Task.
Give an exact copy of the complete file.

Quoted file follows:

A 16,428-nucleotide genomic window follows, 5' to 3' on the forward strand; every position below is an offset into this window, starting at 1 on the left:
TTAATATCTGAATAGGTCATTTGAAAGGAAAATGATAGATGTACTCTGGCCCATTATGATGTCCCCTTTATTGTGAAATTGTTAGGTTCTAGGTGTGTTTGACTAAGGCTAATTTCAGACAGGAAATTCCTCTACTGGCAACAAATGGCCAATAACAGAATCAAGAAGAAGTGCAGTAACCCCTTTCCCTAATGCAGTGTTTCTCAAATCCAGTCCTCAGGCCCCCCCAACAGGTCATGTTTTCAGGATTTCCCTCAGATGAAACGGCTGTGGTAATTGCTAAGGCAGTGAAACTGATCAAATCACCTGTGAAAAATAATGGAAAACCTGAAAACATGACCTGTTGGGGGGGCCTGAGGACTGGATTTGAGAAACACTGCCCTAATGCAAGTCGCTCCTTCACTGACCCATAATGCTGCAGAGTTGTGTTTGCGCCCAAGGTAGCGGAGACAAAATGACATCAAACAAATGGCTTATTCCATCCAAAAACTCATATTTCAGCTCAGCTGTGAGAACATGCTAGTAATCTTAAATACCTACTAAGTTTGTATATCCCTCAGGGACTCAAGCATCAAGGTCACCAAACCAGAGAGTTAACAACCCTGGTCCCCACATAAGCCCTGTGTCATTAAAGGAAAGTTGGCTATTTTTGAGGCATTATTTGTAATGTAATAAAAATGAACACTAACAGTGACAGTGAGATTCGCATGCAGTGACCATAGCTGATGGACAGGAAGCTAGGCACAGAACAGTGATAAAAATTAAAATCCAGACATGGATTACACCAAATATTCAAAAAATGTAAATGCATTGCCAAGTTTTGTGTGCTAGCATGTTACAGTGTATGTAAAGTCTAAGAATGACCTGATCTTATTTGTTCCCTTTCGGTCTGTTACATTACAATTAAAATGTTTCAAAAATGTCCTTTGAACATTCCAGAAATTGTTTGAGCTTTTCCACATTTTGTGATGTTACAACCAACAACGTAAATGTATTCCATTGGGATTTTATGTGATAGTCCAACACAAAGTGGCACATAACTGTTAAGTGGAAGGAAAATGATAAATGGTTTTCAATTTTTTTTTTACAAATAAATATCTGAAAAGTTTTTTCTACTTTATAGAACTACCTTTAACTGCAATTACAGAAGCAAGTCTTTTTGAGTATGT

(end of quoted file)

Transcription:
A 16,428-nucleotide genomic window follows, 5' to 3' on the forward strand; every position below is an offset into this window, starting at 1 on the left:
TTAATATCTGAATAGGTCATTTGAAAGGAAAATGATAGATGTACTCTGGCCCATTATGATGTCCCCTTTATTGTGAAATTGTTAGGTTCTAGGTGTGTTTGACTAAGGCTAATTTCAGACAGGAAATTCCTCTACTGGCAACAAATGGCCAATAACAGAATCAAGAAGAAGTGCAGTAACCCCTTTCCCTAATGCAGTGTTTCTCAAATCCAGTCCTCAGGCCCCCCCAACAGGTCATGTTTTCAGGATTTCCCTCAGATGAAACGGCTGTGGTAATTGCTAAGGCAGTGAAACTGATCAAATCACCTGTGAAAAATAATGGAAAACCTGAAAACATGACCTGTTGGGGGGGCCTGAGGACTGGATTTGAGAAACACTGCCCTAATGCAAGTCGCTCCTTCACTGACCCATAATGCTGCAGAGTTGTGTTTGCGCCCAAGGTAGCGGAGACAAAATGACATCAAACAAATGGCTTATTCCATCCAAAAACTCATATTTCAGCTCAGCTGTGAGAACATGCTAGTAATCTTAAATACCTACTAAGTTTGTATATCCCTCAGGGACTCAAGCATCAAGGTCACCAAACCAGAGAGTTAACAACCCTGGTCCCCACATAAGCCCTGTGTCATTAAAGGAAAGTTGGCTATTTTTGAGGCATTATTTGTAATGTAATAAAAATGAACACTAACAGTGACAGTGAGATTCGCATGCAGTGACCATAGCTGATGGACAGGAAGCTAGGCACAGAACAGTGATAAAAATTAAAATCCAGACATGGATTACACCAAATATTCAAAAAATGTAAATGCATTGCCAAGTTTTGTGTGCTAGCATGTTACAGTGTATGTAAAGTCTAAGAATGACCTGATCTTATTTGTTCCCTTTCGGTCTGTTACATTACAATTAAAATGTTTCAAAAATGTCCTTTGAACATTCCAGAAATTGTTTGAGCTTTTCCACATTTTGTGATGTTACAACCAACAACGTAAATGTATTCCATTGGGATTTTATGTGATAGTCCAACACAAAGTGGCACATAACTGTTAAGTGGAAGGAAAATGATAAATGGTTTTCAATTTTTTTTTTACAAATAAATATCTGAAAAGTTTTTTCTACTTTATAGAACTACCTTTAACTGCAATTACAGAAGCAAGTCTTTTTGAGTATGT